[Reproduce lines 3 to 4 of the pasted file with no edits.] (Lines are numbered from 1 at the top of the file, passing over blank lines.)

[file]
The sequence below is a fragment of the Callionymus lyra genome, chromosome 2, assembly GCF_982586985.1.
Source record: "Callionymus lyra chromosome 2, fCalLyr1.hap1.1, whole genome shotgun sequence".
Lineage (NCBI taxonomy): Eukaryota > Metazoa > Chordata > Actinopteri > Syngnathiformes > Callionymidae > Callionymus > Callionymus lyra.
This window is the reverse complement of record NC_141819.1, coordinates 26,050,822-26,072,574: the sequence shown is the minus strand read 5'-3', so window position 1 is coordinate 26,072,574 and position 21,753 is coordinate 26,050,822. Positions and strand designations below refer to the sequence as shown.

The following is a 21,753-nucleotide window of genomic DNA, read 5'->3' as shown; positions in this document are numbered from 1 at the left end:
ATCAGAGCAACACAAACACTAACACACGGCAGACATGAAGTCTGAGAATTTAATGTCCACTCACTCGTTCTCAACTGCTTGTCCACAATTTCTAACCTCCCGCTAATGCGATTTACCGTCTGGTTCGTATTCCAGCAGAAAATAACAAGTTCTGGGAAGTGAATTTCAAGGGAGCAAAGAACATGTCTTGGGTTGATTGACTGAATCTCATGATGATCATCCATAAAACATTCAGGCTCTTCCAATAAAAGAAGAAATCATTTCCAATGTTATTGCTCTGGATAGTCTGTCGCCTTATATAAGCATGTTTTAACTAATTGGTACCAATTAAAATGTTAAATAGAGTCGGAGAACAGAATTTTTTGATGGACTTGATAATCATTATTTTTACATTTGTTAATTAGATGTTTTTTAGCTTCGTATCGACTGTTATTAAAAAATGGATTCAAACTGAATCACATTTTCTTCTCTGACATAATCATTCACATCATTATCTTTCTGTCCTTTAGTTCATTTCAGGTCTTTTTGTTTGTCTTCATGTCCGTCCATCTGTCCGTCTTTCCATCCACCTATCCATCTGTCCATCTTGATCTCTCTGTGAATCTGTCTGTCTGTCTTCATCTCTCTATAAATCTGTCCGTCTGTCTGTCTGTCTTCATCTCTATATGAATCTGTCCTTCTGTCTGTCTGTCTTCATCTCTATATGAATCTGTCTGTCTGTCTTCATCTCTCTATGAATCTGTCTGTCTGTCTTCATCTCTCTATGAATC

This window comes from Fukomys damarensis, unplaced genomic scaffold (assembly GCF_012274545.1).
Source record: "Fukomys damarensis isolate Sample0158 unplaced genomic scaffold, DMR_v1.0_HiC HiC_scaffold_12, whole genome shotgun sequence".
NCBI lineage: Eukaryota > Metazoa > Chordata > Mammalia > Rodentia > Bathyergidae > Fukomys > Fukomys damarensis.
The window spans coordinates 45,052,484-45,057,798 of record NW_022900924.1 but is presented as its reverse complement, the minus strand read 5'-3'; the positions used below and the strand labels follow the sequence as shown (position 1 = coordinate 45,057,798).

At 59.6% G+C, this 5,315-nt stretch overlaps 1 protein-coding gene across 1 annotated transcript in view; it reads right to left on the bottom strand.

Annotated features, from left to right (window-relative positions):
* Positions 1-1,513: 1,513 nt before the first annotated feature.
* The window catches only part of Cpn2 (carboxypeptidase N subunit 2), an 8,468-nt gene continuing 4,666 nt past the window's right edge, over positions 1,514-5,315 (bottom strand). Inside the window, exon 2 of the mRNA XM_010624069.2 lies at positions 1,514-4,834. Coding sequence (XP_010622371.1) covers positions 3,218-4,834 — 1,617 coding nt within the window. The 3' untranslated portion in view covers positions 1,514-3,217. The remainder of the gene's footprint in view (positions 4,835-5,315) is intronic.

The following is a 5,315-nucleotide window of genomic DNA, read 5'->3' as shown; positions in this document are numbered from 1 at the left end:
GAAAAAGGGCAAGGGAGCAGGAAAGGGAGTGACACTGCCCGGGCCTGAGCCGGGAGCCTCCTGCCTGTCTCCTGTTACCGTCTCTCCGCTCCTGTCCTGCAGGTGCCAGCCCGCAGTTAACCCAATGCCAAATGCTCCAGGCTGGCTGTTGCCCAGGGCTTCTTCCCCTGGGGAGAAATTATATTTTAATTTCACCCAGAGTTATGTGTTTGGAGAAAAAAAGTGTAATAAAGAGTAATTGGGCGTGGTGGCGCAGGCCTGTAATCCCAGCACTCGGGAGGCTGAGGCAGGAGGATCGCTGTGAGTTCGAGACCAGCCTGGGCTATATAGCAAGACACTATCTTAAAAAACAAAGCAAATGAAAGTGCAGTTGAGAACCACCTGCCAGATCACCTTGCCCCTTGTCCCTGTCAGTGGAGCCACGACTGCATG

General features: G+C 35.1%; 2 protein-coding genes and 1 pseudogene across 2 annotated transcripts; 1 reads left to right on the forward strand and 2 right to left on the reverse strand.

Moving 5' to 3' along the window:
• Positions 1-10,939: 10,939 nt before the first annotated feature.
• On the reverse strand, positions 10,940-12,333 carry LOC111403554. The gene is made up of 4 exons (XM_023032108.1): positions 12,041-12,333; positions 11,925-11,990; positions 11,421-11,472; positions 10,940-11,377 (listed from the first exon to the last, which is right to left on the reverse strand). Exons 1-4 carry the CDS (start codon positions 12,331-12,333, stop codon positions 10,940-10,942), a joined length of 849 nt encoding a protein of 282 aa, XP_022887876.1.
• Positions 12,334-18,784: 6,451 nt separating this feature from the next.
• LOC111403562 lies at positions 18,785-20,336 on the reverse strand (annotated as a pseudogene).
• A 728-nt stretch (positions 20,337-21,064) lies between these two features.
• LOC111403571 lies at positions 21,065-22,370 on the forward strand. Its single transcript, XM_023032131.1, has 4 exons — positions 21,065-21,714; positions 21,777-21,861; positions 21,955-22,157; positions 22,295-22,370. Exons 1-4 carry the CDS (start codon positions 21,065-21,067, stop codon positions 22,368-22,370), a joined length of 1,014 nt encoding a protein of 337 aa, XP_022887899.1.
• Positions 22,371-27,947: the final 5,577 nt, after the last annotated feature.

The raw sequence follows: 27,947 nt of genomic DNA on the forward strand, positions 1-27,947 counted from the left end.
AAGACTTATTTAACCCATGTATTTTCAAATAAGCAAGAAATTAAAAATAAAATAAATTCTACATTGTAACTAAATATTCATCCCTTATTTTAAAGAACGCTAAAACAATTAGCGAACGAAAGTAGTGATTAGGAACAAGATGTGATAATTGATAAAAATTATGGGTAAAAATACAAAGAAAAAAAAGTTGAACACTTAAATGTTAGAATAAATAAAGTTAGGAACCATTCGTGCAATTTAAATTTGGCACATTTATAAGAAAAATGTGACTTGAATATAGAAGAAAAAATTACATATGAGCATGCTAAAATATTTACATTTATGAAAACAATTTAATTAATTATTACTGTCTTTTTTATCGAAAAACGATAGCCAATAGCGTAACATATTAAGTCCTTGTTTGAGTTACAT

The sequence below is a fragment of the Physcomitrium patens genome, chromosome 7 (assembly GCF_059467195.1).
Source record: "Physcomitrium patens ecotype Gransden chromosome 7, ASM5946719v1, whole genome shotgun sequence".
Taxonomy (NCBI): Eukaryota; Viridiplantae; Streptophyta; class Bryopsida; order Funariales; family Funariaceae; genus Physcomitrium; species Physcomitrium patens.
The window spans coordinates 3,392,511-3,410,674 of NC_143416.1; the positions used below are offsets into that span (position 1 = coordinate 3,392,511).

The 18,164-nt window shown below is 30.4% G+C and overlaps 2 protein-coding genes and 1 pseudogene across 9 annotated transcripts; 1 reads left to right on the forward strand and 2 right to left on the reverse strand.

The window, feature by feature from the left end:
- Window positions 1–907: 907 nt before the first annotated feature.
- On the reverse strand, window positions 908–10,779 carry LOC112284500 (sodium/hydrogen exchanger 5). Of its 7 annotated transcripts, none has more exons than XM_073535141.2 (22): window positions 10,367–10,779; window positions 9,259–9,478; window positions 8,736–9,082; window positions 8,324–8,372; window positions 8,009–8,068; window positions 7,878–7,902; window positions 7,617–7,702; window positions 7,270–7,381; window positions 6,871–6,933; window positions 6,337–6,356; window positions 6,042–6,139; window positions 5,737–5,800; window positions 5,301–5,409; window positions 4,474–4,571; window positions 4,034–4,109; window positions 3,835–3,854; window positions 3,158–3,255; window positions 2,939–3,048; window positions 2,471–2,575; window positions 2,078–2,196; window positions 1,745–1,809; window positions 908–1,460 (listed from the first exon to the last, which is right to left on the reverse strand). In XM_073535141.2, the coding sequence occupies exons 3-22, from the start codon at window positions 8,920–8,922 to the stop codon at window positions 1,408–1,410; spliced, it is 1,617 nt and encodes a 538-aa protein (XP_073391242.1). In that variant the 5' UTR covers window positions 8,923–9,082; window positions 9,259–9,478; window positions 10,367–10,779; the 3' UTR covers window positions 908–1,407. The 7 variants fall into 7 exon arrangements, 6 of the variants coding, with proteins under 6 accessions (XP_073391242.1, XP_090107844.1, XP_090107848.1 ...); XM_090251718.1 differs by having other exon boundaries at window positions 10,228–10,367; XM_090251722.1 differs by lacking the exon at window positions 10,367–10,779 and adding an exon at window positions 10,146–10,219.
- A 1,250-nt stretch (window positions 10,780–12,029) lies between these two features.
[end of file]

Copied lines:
Lineage (NCBI taxonomy): Eukaryota > Metazoa > Chordata > Actinopteri > Syngnathiformes > Callionymidae > Callionymus > Callionymus lyra.
This window is the reverse complement of record NC_141819.1, coordinates 26,050,822-26,072,574: the sequence shown is the minus strand read 5'-3', so window position 1 is coordinate 26,072,574 and position 21,753 is coordinate 26,050,822. Positions and strand designations below refer to the sequence as shown.